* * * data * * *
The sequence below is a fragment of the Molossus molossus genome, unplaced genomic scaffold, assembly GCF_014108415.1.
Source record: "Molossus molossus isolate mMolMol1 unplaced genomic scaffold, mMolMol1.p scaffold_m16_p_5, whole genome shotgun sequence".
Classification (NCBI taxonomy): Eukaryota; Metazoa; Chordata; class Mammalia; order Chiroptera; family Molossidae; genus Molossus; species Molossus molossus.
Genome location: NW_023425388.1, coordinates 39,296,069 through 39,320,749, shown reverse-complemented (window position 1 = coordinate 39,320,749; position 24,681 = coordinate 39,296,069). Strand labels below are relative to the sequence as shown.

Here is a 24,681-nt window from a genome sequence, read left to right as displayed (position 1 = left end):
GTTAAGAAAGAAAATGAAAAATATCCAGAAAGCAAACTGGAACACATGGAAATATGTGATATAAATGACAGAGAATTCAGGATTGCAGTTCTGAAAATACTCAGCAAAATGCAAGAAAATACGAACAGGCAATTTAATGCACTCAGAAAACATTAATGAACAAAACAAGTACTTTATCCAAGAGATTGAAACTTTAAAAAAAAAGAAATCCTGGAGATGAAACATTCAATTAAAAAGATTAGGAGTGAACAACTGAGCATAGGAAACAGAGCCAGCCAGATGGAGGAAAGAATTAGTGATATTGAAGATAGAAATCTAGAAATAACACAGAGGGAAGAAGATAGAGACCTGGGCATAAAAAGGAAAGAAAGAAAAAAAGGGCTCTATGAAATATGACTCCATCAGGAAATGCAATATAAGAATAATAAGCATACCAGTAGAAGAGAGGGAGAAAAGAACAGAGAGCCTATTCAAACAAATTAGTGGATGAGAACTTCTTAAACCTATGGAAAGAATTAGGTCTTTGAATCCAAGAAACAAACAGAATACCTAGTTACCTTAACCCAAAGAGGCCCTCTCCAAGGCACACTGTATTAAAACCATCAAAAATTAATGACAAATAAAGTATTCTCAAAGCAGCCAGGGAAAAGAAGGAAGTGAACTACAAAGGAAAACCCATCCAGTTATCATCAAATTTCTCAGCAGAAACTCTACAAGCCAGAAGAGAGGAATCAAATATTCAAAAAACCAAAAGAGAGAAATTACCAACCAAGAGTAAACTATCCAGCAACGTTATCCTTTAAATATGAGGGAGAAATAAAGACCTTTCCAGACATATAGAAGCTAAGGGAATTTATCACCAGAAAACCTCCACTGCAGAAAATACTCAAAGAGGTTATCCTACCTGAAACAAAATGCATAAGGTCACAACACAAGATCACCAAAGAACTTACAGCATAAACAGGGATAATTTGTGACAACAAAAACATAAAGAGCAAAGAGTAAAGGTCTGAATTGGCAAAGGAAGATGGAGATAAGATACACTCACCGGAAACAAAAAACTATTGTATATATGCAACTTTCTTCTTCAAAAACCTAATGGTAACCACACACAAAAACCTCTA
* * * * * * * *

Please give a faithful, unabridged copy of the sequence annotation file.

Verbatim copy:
The sequence below is a fragment of the Molossus molossus genome, unplaced genomic scaffold, assembly GCF_014108415.1.
Source record: "Molossus molossus isolate mMolMol1 unplaced genomic scaffold, mMolMol1.p scaffold_m16_p_5, whole genome shotgun sequence".
Classification (NCBI taxonomy): Eukaryota; Metazoa; Chordata; class Mammalia; order Chiroptera; family Molossidae; genus Molossus; species Molossus molossus.
Genome location: NW_023425388.1, coordinates 39,296,069 through 39,320,749, shown reverse-complemented (window position 1 = coordinate 39,320,749; position 24,681 = coordinate 39,296,069). Strand labels below are relative to the sequence as shown.

Here is a 24,681-nt window from a genome sequence, read left to right as displayed (position 1 = left end):
GTTAAGAAAGAAAATGAAAAATATCCAGAAAGCAAACTGGAACACATGGAAATATGTGATATAAATGACAGAGAATTCAGGATTGCAGTTCTGAAAATACTCAGCAAAATGCAAGAAAATACGAACAGGCAATTTAATGCACTCAGAAAACATTAATGAACAAAACAAGTACTTTATCCAAGAGATTGAAACTTTAAAAAAAAAGAAATCCTGGAGATGAAACATTCAATTAAAAAGATTAGGAGTGAACAACTGAGCATAGGAAACAGAGCCAGCCAGATGGAGGAAAGAATTAGTGATATTGAAGATAGAAATCTAGAAATAACACAGAGGGAAGAAGATAGAGACCTGGGCATAAAAAGGAAAGAAAGAAAAAAAGGGCTCTATGAAATATGACTCCATCAGGAAATGCAATATAAGAATAATAAGCATACCAGTAGAAGAGAGGGAGAAAAGAACAGAGAGCCTATTCAAACAAATTAGTGGATGAGAACTTCTTAAACCTATGGAAAGAATTAGGTCTTTGAATCCAAGAAACAAACAGAATACCTAGTTACCTTAACCCAAAGAGGCCCTCTCCAAGGCACACTGTATTAAAACCATCAAAAATTAATGACAAATAAAGTATTCTCAAAGCAGCCAGGGAAAAGAAGGAAGTGAACTACAAAGGAAAACCCATCCAGTTATCATCAAATTTCTCAGCAGAAACTCTACAAGCCAGAAGAGAGGAATCAAATATTCAAAAAACCAAAAGAGAGAAATTACCAACCAAGAGTAAACTATCCAGCAACGTTATCCTTTAAATATGAGGGAGAAATAAAGACCTTTCCAGACATATAGAAGCTAAGGGAATTTATCACCAGAAAACCTCCACTGCAGAAAATACTCAAAGAGGTTATCCTACCTGAAACAAAATGCATAAGGTCACAACACAAGATCACCAAAGAACTTACAGCATAAACAGGGATAATTTGTGACAACAAAAACATAAAGAGCAAAGAGTAAAGGTCTGAATTGGCAAAGGAAGATGGAGATAAGATACACTCACCGGAAACAAAAAACTATTGTATATATGCAACTTTCTTCTTCAAAAACCTAATGGTAACCACACACAAAAACCTCTA